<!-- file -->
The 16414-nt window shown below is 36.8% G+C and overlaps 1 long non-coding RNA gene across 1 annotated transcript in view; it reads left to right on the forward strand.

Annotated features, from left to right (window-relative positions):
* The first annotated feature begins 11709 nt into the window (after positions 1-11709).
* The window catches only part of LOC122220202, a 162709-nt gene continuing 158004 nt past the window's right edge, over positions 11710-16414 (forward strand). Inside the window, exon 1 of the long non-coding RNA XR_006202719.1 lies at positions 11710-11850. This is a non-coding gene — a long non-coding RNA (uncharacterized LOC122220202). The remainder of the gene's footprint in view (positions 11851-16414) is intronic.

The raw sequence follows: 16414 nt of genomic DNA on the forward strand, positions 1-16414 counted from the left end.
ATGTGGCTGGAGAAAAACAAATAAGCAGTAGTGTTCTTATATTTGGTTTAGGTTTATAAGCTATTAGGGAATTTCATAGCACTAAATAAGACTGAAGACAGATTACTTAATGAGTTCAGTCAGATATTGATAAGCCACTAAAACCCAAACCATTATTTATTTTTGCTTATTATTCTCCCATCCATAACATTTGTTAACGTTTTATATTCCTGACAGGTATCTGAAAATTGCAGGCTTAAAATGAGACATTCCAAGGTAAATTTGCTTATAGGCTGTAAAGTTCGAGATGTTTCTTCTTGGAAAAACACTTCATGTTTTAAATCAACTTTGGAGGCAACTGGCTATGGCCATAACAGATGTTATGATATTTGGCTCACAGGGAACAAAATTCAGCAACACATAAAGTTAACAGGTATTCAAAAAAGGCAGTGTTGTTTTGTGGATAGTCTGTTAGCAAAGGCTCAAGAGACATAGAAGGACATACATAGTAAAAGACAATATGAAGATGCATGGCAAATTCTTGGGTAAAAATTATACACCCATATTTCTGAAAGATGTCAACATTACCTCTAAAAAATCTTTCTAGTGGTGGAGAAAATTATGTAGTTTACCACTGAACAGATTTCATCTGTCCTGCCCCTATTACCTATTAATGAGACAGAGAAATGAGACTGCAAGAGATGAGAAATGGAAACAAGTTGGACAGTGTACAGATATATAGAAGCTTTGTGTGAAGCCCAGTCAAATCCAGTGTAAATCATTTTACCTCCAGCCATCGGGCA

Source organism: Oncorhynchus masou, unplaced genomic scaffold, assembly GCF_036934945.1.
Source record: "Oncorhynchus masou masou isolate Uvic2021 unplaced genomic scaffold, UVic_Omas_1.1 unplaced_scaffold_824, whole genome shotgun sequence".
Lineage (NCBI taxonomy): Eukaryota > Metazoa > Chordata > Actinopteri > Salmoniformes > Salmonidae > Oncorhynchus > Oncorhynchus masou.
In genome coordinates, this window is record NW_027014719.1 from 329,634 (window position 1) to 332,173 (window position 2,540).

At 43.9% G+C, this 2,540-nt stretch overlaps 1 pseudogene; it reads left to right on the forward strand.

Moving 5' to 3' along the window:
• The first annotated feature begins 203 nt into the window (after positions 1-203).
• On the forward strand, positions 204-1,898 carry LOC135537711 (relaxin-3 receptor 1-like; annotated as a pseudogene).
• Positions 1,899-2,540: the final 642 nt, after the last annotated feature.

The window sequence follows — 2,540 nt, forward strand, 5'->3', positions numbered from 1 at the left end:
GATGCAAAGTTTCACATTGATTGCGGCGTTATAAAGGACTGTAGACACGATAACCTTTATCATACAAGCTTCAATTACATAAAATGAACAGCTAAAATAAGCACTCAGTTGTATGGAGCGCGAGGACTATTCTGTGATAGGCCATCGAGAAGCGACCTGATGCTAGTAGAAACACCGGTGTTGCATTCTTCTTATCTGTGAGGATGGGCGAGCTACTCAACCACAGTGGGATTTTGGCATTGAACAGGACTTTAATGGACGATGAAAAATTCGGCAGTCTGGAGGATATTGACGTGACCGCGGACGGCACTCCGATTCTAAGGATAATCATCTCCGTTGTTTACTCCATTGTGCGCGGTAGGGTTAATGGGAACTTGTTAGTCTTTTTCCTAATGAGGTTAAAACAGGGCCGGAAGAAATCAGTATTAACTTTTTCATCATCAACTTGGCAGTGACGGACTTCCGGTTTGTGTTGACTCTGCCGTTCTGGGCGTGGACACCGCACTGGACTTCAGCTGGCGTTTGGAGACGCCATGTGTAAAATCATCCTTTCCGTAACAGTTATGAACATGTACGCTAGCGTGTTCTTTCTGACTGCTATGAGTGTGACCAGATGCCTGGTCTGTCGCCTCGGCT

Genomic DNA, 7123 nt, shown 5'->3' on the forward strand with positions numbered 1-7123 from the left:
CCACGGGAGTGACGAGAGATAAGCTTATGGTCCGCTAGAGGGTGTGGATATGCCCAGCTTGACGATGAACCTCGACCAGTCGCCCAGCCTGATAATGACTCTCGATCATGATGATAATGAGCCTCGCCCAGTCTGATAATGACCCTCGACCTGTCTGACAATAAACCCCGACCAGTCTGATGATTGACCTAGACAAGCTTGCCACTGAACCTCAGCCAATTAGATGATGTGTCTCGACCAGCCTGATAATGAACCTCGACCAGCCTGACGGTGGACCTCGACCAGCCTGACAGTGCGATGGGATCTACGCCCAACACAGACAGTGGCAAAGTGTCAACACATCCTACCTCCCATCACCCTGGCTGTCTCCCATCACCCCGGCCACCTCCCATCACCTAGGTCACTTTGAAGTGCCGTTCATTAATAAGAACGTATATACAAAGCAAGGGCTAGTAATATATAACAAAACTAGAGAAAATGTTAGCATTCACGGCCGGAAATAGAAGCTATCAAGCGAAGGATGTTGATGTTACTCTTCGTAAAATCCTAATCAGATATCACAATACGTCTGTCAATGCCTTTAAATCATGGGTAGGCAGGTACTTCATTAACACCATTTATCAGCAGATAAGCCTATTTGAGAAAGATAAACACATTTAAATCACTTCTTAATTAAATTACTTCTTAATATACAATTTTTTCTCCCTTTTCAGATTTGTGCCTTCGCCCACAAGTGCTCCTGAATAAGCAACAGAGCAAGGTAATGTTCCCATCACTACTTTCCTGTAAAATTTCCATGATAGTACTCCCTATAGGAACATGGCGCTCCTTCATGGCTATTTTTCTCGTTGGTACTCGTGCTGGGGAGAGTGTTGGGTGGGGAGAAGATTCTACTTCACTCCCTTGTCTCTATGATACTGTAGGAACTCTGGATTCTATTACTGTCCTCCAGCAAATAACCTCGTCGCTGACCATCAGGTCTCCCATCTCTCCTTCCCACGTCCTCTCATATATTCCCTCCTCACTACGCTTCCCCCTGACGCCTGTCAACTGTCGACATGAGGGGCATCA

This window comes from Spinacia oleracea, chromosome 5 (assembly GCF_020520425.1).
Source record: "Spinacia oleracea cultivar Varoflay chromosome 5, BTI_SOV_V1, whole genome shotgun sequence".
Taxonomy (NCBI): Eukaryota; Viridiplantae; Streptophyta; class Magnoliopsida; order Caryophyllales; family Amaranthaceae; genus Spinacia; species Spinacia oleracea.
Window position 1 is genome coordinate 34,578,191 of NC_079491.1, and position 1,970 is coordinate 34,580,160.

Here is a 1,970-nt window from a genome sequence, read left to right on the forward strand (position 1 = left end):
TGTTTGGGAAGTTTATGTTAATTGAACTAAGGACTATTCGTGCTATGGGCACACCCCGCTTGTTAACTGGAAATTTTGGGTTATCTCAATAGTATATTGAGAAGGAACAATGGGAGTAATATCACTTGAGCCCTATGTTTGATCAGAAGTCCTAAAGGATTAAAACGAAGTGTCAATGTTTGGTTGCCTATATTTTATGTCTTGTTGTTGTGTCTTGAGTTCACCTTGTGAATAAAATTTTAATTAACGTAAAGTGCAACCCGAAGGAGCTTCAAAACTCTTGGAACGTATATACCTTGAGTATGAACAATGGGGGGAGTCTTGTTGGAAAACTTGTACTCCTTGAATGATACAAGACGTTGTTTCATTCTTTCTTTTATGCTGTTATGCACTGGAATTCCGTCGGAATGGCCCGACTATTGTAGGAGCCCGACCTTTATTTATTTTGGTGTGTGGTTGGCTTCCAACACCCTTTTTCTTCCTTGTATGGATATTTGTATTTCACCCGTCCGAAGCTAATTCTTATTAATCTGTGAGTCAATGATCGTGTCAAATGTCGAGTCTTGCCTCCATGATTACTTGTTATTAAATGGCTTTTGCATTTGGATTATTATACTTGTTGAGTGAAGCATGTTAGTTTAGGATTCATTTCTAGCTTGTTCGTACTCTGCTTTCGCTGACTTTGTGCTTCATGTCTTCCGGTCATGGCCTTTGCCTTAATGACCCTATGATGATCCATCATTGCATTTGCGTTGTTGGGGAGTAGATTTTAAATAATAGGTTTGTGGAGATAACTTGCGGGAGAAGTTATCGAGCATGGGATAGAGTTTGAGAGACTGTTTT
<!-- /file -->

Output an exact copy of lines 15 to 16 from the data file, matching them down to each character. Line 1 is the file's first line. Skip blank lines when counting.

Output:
• Positions 1,899-2,540: the final 642 nt, after the last annotated feature.

The window sequence follows — 2,540 nt, forward strand, 5'->3', positions numbered from 1 at the left end: